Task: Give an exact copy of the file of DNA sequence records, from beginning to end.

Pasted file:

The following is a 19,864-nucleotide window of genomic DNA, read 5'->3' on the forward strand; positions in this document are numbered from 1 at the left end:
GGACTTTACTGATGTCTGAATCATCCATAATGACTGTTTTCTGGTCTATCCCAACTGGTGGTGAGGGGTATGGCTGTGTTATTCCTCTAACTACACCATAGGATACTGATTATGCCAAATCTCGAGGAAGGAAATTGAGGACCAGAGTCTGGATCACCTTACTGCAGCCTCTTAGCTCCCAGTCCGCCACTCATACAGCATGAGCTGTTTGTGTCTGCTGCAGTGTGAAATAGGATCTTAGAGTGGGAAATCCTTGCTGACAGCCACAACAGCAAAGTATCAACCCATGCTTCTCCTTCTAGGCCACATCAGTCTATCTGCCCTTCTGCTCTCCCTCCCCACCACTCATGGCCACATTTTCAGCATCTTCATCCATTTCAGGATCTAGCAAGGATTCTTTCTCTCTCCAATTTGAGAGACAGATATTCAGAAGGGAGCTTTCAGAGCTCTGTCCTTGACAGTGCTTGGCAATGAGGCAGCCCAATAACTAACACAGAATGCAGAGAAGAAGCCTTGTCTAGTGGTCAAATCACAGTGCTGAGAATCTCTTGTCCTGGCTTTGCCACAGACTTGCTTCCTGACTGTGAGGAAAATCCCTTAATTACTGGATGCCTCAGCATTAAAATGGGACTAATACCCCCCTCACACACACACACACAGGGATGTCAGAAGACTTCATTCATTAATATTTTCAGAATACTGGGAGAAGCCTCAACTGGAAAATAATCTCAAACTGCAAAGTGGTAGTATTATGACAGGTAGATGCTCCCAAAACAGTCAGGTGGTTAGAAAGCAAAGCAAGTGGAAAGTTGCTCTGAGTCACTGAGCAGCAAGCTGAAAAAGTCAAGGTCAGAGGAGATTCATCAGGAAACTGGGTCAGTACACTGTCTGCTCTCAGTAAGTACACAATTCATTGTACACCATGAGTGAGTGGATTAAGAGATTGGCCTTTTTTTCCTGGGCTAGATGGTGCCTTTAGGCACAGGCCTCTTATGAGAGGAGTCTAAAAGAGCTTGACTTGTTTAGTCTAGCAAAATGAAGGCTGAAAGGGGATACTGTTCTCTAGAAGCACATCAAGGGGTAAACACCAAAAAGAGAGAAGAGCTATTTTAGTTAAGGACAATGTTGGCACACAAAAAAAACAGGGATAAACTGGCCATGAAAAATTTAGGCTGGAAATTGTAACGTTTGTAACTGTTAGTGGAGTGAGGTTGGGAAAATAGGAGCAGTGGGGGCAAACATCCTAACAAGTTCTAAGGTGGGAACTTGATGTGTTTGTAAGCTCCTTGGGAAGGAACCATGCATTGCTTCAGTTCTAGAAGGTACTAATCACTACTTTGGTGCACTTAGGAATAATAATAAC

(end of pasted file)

The following is a 19,864-nucleotide window of genomic DNA, read 5'->3' on the forward strand; positions in this document are numbered from 1 at the left end:
GGACTTTACTGATGTCTGAATCATCCATAATGACTGTTTTCTGGTCTATCCCAACTGGTGGTGAGGGGTATGGCTGTGTTATTCCTCTAACTACACCATAGGATACTGATTATGCCAAATCTCGAGGAAGGAAATTGAGGACCAGAGTCTGGATCACCTTACTGCAGCCTCTTAGCTCCCAGTCCGCCACTCATACAGCATGAGCTGTTTGTGTCTGCTGCAGTGTGAAATAGGATCTTAGAGTGGGAAATCCTTGCTGACAGCCACAACAGCAAAGTATCAACCCATGCTTCTCCTTCTAGGCCACATCAGTCTATCTGCCCTTCTGCTCTCCCTCCCCACCACTCATGGCCACATTTTCAGCATCTTCATCCATTTCAGGATCTAGCAAGGATTCTTTCTCTCTCCAATTTGAGAGACAGATATTCAGAAGGGAGCTTTCAGAGCTCTGTCCTTGACAGTGCTTGGCAATGAGGCAGCCCAATAACTAACACAGAATGCAGAGAAGAAGCCTTGTCTAGTGGTCAAATCACAGTGCTGAGAATCTCTTGTCCTGGCTTTGCCACAGACTTGCTTCCTGACTGTGAGGAAAATCCCTTAATTACTGGATGCCTCAGCATTAAAATGGGACTAATACCCCCCTCACACACACACACACAGGGATGTCAGAAGACTTCATTCATTAATATTTTCAGAATACTGGGAGAAGCCTCAACTGGAAAATAATCTCAAACTGCAAAGTGGTAGTATTATGACAGGTAGATGCTCCCAAAACAGTCAGGTGGTTAGAAAGCAAAGCAAGTGGAAAGTTGCTCTGAGTCACTGAGCAGCAAGCTGAAAAAGTCAAGGTCAGAGGAGATTCATCAGGAAACTGGGTCAGTACACTGTCTGCTCTCAGTAAGTACACAATTCATTGTACACCATGAGTGAGTGGATTAAGAGATTGGCCTTTTTTTCCTGGGCTAGATGGTGCCTTTAGGCACAGGCCTCTTATGAGAGGAGTCTAAAAGAGCTTGACTTGTTTAGTCTAGCAAAATGAAGGCTGAAAGGGGATACTGTTCTCTAGAAGCACATCAAGGGGTAAACACCAAAAAGAGAGAAGAGCTATTTTAGTTAAGGACAATGTTGGCACACAAAAAAAACAGGGATAAACTGGCCATGAAAAATTTAGGCTGGAAATTGTAACGTTTGTAACTGTTAGTGGAGTGAGGTTGGGAAAATAGGAGCAGTGGGGGCAAACATCCTAACAAGTTCTAAGGTGGGAACTTGATGTGTTTGTAAGCTCCTTGGGAAGGAACCATGCATTGCTTCAGTTCTAGAAGGTACTAATCACTACTTTGGTGCACTTAGGAATAATAATAAC